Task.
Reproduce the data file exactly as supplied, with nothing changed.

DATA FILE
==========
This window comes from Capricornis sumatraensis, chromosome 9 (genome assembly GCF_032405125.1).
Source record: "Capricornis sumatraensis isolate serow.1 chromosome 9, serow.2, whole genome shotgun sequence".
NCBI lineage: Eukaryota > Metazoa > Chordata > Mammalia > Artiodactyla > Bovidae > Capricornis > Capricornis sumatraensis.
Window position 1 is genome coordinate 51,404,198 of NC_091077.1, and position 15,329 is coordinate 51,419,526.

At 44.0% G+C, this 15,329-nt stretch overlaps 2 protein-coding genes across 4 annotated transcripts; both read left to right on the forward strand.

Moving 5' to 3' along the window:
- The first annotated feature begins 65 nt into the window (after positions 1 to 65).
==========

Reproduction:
This window comes from Capricornis sumatraensis, chromosome 9 (genome assembly GCF_032405125.1).
Source record: "Capricornis sumatraensis isolate serow.1 chromosome 9, serow.2, whole genome shotgun sequence".
NCBI lineage: Eukaryota > Metazoa > Chordata > Mammalia > Artiodactyla > Bovidae > Capricornis > Capricornis sumatraensis.
Window position 1 is genome coordinate 51,404,198 of NC_091077.1, and position 15,329 is coordinate 51,419,526.

At 44.0% G+C, this 15,329-nt stretch overlaps 2 protein-coding genes across 4 annotated transcripts; both read left to right on the forward strand.

Moving 5' to 3' along the window:
- The first annotated feature begins 65 nt into the window (after positions 1 to 65).